Why Are Obstacle-Course Races So Popular?
As marathon participation declines, more people are signing up for extreme events such as Spartan and Tough Mudder.
Completing a marathon has long been the ultimate feather in the cap of an amateur endurance athlete. But the idea of trotting along a boring old paved road for 26.2 miles doesn’t thrill everyone. For the endurance athlete who gets bored easily, a new genre of race has emerged—peppered with obstacles requiring feats of strength and dexterity (Crawling under barbed wire! Climbing a rope! Throwing a spear! Burpees!), and designed to be an over-the-top spectacle where participants emerge covered in mud (and maybe blood), as if they’ve survived a battle.
The two biggest names in the world of obstacle-course races (OCRs) are Spartan and Tough Mudder. These organizations put on OCRs that cover distances between three and 30 miles with the addition of up to 35 obstacles along the way. In some of the most intense races, participants might be asked to army crawl under live electrical wire or carry 60-pound sandbags up a ski slope in the middle of running a half marathon.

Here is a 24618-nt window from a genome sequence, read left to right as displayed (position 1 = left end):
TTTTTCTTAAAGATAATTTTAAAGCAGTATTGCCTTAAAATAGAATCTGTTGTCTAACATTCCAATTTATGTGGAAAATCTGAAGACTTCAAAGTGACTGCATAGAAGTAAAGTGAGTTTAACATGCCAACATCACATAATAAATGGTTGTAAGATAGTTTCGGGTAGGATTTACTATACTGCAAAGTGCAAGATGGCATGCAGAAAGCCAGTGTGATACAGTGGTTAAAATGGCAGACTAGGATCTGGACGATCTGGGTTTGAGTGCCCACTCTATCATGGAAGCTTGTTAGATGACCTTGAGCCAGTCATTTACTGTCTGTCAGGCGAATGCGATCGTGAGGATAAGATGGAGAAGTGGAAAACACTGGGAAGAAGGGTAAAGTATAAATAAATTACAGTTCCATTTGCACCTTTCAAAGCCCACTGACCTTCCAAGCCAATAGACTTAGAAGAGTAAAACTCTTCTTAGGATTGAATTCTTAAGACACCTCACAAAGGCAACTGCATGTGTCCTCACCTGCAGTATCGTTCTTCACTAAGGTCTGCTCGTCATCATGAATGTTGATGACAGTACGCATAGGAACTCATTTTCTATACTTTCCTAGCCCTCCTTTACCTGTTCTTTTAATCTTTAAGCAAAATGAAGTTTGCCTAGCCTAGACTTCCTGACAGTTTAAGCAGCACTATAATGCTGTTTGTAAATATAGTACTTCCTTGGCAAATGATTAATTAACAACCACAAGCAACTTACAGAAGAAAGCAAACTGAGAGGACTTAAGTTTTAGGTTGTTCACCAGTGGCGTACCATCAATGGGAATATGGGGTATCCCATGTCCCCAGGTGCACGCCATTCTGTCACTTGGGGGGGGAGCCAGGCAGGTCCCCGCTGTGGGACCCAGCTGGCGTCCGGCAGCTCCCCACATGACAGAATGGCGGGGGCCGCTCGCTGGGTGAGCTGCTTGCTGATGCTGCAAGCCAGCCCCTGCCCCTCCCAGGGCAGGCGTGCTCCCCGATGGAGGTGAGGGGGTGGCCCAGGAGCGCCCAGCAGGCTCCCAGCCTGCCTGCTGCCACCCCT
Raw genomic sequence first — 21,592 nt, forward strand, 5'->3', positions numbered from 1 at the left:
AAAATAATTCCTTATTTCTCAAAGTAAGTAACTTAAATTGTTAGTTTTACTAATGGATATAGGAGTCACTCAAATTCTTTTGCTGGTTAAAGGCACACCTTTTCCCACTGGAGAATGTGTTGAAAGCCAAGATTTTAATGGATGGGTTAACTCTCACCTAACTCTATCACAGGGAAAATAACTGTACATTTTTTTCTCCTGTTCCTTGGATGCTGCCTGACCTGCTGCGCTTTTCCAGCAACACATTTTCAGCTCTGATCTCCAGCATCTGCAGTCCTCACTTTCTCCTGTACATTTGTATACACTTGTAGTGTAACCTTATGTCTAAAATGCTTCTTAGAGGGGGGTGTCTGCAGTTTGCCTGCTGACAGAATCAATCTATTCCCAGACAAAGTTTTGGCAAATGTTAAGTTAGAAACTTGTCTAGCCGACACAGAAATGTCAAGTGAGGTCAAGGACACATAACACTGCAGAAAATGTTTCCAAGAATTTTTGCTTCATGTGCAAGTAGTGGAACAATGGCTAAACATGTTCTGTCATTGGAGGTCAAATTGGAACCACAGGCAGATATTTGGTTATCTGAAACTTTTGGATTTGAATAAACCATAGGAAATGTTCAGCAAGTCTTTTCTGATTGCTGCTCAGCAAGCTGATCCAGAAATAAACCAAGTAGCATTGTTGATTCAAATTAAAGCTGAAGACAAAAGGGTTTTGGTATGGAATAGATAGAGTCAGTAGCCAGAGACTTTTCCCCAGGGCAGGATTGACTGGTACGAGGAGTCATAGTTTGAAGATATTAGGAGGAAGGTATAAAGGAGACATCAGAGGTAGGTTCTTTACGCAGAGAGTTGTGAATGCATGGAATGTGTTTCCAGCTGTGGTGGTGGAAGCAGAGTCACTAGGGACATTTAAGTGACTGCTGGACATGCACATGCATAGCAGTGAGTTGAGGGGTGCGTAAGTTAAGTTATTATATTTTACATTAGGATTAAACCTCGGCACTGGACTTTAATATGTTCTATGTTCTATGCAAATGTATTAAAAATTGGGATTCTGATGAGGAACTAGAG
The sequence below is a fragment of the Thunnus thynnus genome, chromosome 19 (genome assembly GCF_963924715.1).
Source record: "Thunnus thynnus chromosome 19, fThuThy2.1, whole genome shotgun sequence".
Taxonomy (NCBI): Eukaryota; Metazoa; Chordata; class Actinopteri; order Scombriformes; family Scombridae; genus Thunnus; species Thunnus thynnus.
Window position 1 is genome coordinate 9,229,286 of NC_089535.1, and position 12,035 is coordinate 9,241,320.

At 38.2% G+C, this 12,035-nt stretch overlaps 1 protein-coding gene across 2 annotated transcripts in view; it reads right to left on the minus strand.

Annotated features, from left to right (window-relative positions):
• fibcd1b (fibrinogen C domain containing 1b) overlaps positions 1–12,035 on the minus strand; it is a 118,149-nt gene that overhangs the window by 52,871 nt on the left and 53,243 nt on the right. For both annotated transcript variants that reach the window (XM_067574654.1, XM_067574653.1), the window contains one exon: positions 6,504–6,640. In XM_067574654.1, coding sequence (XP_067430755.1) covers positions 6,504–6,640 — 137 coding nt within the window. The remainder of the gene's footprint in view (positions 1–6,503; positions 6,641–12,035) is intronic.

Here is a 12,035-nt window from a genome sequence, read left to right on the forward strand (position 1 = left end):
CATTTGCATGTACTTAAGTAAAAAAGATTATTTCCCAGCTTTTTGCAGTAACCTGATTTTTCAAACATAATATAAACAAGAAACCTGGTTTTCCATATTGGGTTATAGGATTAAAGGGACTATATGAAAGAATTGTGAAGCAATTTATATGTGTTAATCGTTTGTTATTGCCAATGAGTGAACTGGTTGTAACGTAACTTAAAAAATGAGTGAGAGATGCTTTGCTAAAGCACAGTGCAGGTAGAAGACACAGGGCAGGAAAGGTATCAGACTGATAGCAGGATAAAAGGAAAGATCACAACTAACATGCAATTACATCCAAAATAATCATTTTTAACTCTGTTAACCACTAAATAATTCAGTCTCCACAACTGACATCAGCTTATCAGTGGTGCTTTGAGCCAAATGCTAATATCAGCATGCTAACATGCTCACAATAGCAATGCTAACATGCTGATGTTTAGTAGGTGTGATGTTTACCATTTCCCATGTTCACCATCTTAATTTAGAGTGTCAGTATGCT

Participation in traditional road races such as marathons and 5K’s, while still high, is on the decline in the United States. After peaking at 19 million finishers in 2013, participation fell to just over 17 million in 2016, according to The New York Times. Running USA’s annual report stated that only 3 percent of those running road races in 2016 completed a marathon. At the same time, participation in Spartan, Tough Mudder, and other OCRs are on the rise. Since each was founded in 2010, Tough Mudder reports 2 million total participants and Spartan claims 5 million.